By Heather Wilhelm | If you’ve ever spent significant time in Africa—and I mean real, gritty Africa, not the gauzy, Abercrombie & Kent-guided, cocktails-on-the-Serengeti Africa that many moneyed Americans know—you might understand why the current Ebola outbreak is so scary.
In many parts of the continent, sanitation is sporadic; in some, it is practically nonexistent. In the places where Ebola has struck the hardest, cultural and religious norms often conflict with Westernized medical care. In Sierra Leone, as the New York Times recently reported, many villagers attribute the recent rash of gruesome deaths to witchcraft or curses—and therefore feel free to ignore the advice of various moon-suited Western interlopers on the basics of disease prevention.
Even in Africa’s more developed countries, such as Ghana, it’s not unusual to see massive, crowded shantytowns tightly interwoven with exposed sewage ditches. Sanitation is a luxury; elbow room a pipe dream. When I was there, one slum, crushed for space, extended perilously over a set of busy train tracks. Several times a day, at the sound of a not-so-distant horn, shopkeepers would frantically scramble to move their booths out of the train’s way. Then, with nowhere else to go, they’d set them right back up on the tracks.
Now, as everyone knows, Ebola is in America, hosted by two unfortunate, infected doctors who’ve been sanitized, quarantined, and subject to a run of tests in a clean, shiny Atlanta hospital. At least one person in New York City has been tested for the virus; recent news reports put the number of those being tested nationwide at six. With the immense scale of modern international travel, it is hard to imagine that there won’t be more flare-ups or scares in the United States. And while some Americans have pressed the panic button (Emory University Hospital, which is treating the Ebola patients, is reportedly receiving hate mail), much of the country seems to share a refrain chanted repeatedly in much of this week’s press: “It can’t happen here.”
America, it is argued with great authority—sometimes from an epidemiologist in the New York Times, other times from that old Facebook friend who, as you foggily recall, might have failed high school biology—is too clean, modern, and organized for an Ebola outbreak. We are sophisticated, rich, and beyond the threat of various lurking horror-movie viruses.
In Monday’s Wall Street Journal, Dr. W. Ian Lipkin, an infectious disease expert from Columbia University, assured readers that Ebola won’t likely spread in America, not even in close quarters: The virus, he writes, “has a high mortality rate (up to 90 percent) but is spread only through intimate contact with bodily secretions such as vomit, blood, or feces. There is no risk in sitting next to an infected traveler on an airplane.” (With all due respect, the good doctor has obviously not recently flown next to a 2-year-old, where the odds of intimate contact with at least two out of three of those “bodily secretions” remains startlingly high. On a similar note, I would also bet that he has never been on a cheap flight home—also known as a “vomit comet”—full of Vegas weekenders.)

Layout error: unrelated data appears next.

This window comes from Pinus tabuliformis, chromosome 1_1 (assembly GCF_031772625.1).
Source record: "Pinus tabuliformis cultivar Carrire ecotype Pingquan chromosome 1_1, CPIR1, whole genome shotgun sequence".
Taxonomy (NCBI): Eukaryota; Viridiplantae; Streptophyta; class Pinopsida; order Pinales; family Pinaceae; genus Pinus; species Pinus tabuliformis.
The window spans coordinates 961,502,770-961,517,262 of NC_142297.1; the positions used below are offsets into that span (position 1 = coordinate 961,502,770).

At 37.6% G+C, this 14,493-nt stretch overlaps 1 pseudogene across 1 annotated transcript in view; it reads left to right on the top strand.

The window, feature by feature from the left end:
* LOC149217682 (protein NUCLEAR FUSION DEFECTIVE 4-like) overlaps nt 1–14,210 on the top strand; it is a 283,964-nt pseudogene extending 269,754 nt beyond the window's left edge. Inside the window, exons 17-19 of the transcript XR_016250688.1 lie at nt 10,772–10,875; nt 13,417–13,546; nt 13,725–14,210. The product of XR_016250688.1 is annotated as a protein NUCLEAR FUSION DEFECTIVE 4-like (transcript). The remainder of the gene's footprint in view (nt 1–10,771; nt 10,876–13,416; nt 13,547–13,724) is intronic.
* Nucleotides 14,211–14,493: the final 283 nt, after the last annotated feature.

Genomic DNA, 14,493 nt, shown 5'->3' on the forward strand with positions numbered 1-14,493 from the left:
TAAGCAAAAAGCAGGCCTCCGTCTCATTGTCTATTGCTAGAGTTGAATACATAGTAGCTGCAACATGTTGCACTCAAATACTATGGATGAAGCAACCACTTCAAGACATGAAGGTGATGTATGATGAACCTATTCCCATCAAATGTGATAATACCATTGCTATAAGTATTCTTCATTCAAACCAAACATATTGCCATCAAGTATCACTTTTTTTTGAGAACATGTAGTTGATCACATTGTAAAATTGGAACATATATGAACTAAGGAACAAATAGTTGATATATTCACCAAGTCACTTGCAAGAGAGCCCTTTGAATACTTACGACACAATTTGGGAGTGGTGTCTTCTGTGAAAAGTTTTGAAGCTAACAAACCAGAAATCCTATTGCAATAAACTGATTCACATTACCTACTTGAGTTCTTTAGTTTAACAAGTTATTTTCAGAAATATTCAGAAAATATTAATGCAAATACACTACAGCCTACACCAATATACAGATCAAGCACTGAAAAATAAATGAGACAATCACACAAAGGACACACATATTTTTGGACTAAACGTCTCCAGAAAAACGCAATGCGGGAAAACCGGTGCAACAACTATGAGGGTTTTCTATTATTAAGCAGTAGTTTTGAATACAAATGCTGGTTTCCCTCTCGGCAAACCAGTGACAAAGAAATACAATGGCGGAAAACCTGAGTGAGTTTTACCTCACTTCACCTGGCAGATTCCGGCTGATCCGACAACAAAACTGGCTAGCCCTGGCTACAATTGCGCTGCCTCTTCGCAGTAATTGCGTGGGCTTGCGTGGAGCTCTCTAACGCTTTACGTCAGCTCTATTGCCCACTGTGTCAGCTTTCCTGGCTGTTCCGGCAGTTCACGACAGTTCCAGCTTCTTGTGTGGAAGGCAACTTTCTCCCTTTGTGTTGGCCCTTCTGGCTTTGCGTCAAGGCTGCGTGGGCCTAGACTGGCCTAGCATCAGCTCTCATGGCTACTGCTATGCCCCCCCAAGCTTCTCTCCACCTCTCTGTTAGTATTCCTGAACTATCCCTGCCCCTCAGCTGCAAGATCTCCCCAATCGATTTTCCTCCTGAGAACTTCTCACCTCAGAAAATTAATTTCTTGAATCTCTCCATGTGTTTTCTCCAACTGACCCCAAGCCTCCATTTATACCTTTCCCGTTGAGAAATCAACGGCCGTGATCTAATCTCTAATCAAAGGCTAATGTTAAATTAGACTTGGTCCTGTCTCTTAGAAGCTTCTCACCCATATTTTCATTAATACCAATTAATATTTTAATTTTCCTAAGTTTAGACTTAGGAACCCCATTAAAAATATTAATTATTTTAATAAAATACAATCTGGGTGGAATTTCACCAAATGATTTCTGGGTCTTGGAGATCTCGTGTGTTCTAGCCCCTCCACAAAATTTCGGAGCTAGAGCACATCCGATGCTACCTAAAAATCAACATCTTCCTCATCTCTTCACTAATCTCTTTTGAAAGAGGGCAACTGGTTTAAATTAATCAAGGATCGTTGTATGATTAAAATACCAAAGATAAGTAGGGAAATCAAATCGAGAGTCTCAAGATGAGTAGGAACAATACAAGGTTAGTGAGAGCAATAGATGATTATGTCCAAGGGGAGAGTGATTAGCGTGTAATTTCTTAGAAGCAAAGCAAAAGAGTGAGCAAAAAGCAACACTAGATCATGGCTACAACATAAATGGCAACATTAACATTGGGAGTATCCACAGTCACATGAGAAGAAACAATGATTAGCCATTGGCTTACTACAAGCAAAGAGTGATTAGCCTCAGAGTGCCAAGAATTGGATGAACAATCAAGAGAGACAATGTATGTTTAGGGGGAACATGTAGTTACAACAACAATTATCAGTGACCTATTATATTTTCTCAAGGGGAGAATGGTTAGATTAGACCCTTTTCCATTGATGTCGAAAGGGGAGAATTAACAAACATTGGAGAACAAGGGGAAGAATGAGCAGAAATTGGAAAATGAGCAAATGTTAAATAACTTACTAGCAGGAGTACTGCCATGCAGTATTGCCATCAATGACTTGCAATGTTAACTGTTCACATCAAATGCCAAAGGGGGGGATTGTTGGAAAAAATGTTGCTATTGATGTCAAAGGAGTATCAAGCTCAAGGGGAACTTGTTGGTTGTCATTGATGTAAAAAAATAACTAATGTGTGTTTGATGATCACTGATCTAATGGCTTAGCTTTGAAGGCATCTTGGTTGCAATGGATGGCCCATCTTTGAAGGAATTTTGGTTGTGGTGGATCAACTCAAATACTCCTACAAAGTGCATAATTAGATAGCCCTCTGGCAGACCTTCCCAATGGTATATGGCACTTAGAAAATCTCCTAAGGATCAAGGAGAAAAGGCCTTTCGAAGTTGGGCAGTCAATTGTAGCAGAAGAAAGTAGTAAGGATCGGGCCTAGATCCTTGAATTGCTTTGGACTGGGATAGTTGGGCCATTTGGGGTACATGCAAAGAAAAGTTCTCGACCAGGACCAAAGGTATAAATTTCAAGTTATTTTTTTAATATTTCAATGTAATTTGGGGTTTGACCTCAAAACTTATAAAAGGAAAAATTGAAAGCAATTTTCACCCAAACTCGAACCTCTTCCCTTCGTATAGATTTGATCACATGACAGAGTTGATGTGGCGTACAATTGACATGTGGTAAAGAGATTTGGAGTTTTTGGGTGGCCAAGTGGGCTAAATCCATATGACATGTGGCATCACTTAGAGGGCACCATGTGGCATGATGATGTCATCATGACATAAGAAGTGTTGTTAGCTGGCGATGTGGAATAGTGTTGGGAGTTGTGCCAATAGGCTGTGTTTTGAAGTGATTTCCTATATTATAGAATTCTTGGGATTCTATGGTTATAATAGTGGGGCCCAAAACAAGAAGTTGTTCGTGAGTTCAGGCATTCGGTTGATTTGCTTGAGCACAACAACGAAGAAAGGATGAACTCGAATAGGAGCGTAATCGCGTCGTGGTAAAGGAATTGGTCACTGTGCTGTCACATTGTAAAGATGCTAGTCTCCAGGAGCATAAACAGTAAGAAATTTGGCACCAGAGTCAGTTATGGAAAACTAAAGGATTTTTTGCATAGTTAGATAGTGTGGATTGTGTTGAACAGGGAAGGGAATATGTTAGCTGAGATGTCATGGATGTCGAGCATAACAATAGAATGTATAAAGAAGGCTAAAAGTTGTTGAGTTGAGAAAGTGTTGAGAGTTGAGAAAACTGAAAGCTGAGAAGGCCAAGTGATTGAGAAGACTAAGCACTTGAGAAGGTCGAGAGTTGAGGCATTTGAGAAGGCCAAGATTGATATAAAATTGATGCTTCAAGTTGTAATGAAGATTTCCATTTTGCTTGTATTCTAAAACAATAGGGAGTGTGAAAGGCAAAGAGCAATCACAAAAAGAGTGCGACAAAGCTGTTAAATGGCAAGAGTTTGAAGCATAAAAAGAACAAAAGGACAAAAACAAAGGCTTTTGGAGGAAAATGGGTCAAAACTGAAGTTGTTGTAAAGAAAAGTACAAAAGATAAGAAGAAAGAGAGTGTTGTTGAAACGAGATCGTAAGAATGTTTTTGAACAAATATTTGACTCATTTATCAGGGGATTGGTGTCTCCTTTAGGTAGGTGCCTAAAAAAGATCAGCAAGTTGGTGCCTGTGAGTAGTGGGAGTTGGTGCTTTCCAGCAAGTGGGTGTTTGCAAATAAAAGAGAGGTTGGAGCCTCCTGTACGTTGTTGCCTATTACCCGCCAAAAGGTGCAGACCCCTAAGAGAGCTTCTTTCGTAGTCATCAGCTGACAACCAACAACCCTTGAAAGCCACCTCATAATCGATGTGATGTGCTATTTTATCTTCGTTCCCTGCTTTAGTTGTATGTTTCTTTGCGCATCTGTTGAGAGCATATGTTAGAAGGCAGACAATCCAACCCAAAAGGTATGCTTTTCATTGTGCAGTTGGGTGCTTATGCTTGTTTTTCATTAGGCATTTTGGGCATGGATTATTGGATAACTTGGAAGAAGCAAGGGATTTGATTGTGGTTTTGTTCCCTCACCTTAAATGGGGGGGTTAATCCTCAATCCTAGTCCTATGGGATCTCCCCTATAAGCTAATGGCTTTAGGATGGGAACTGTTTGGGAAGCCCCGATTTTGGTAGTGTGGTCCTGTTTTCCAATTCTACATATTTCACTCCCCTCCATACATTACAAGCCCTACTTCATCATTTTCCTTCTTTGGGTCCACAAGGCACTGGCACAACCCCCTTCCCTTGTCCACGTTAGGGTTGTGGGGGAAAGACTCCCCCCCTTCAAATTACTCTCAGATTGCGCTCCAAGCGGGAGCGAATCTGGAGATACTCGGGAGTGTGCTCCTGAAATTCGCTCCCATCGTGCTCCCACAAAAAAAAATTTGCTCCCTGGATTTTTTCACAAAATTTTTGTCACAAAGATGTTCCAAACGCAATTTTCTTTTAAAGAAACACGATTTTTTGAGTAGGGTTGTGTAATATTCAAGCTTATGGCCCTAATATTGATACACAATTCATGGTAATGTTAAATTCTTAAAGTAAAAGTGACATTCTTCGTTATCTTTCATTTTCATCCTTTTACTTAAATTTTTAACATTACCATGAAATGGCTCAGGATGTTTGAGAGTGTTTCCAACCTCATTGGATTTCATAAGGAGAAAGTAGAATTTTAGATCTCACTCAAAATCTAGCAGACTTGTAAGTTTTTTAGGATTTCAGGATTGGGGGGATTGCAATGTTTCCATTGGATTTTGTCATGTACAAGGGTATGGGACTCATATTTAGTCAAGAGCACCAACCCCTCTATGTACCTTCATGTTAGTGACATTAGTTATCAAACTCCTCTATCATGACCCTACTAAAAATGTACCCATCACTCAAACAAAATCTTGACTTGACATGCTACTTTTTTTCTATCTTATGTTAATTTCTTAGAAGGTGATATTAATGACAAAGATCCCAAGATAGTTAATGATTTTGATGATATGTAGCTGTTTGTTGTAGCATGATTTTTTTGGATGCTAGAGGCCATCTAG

This expert-driven advice is fine, I suppose, as I’m not quite ready to run to the store for piles of Spam, batteries, and bottled water yet. (Actually, I’m lying. I did all that on Monday, after I read the news of the Ebola testing in New York. On the downside, I’m paranoid. On the upside, I have canned “chunky” chicken with an expiration date of September 2016!)
No matter your feelings on crazed grocery runs, a definite strangeness surrounds America’s leading Ebola narrative. There is, for instance, a whole lot of condescension going on. On Monday, online magazine Slate ran a “myth-busting” piece on Ebola, explaining why you’re pretty much a moron to worry even a little bit about a contagious virus that can melt your insides. The article included an alarming-looking photo, featuring three individuals in hazmat suits, with the following caption: “Members of Doctors Without Borders wear protective gear on July 23, 2014, in Conakry, Guinea, in a scene that’s not coming to the U.S. anytime soon.”
Ah, the smugness. Can you feel it? America is rich, you see. Africa, meanwhile, is The Other. This sentiment, explicit or not, is echoed repeatedly in much of the “don’t panic” press. Slate’s caption, when you think about it, isn’t too far from a recent headline from the satirical news site The Onion: “Experts: Ebola Vaccine at Least 50 White People Away.”
Along with the media’s passive-aggressive smug-a-thon, there’s a more subtle subtext to America’s expert-driven Ebola narrative: a striking, desperate search for a sense of control. Our government, we are reminded, is far more organized than that of Sierra Leone or Nigeria. Our government, we are told, knows what it is doing. Our government is filled, after all, with “experts.” Our government also, lest you forget, is an often-confused behemoth that recently “misplaced” 327 vials of “biological materials,” including dengue fever, influenza, random mystery viruses, and six vials of smallpox, in a random cold storage room in Bethesda, Md.
Putting the vast, terrifying library of government incompetence aside, based on the facts we know—and unless something changes—we can be reasonably optimistic that the experts are right. Ebola, in Africa and elsewhere, will hopefully be contained and effectively treated. But the leading American narrative on the disease shows a lot about how we tend see our country (often, with a sense of entitlement), what we hope for (a sense of control), what we fear (a lack thereof), and how we see the world. Often, unfortunately, we don’t really see the world at all—unless, of course, it gets all up in our business. In times like these, it’s worth a second look.
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